Independent TD Mattie McGrath has expressed his shock after the Taoiseach explicitly admitted that the delay in the Oireachtas banking inquiry committee starting its work was down to the fact that the Government were waiting to obtain an outright majority in terms of Committee members.
Deputy McGrath was speaking as the astonishing nature of the revelation by the Taoiseach appears to have gone unnoticed and which has opened the Taoiseach and the Government open to charges of manipulation and illegitimate interference in relation to the impartiality of the Inquiry Committee:
“The Houses of the Oireachtas Powers of Inquiry Bill 2011 make it explicitly clear that the terms of reference for an inquiry, with a view to ensuring that the scope of the inquiry is described as precisely as is practicable is not within the gift of the Government but rather resides in the Committee itself.
So if we have an admission by the Taoiseach that he is waiting for a Government majority on the Banking Inquiry Committee to materialise, that clearly signals his intent to manipulate the terms of reference in favour of the Government position.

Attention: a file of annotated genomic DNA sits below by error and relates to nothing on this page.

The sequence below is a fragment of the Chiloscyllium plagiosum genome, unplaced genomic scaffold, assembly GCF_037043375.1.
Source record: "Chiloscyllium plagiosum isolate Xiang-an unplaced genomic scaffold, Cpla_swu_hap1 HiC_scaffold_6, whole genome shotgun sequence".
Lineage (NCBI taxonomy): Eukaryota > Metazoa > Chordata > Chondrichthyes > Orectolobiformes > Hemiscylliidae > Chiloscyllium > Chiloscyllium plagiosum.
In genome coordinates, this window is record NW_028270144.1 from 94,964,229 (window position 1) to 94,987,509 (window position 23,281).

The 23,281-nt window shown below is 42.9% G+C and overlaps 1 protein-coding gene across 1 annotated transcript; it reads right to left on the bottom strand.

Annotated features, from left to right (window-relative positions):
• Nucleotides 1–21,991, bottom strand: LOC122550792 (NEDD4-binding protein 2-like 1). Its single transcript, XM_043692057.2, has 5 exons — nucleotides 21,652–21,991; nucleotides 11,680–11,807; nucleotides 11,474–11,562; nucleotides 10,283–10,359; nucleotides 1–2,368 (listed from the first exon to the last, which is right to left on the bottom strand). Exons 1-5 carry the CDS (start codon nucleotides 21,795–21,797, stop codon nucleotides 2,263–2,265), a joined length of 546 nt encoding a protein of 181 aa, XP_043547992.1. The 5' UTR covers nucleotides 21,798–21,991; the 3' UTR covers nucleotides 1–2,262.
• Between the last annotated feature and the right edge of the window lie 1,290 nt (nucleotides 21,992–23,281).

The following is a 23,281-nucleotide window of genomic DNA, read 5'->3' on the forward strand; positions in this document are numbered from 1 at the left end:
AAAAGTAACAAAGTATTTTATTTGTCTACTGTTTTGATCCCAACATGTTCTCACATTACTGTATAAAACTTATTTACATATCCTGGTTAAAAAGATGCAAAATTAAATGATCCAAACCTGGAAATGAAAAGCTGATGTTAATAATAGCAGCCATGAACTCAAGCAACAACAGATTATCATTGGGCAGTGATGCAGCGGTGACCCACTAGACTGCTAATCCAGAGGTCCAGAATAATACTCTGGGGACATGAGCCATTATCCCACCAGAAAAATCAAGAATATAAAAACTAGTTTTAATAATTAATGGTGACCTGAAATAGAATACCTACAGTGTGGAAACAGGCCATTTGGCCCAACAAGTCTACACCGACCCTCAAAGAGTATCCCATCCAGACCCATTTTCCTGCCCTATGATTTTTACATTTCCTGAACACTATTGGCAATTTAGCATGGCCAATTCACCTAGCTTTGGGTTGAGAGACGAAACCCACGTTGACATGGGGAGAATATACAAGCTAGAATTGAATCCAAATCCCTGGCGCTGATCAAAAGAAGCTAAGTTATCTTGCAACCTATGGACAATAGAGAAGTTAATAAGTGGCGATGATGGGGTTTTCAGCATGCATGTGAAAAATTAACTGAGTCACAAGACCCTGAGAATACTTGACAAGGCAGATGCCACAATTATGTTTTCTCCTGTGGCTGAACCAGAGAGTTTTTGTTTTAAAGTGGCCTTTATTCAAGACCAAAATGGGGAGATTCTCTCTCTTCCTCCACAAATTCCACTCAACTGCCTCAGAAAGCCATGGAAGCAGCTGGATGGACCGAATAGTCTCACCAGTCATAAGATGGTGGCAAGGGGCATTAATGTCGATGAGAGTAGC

Unless he expects us to believe that the Fine Gael and Labour members are essentially going to go out of their way to objectively assess the facts when they have a prime opportunity to give Fianna Fail a political black eye then there is no other conclusion to be drawn.
The fact that the Taoiseach casually dropped the remark during the Order of Business yesterday was a major blunder on his part. In relation to allowing the Inquiry members to meet he explicitly stated “: If we (the Government) do not have a majority, we cannot do that. How do I know what the members will do?”
This is an absolutely extraordinary admission and one that requires the Taoiseach to give immediate assurances that he is not interested in politicising this Banking Inquiry but is interested in finding out what happen on a factual basis.
Although we need accountability not a political witch hunt I am afraid that with statements like this coming from the Taoiseach, that possibility is becoming more and more unlikely,” concluded Deputy McGrath.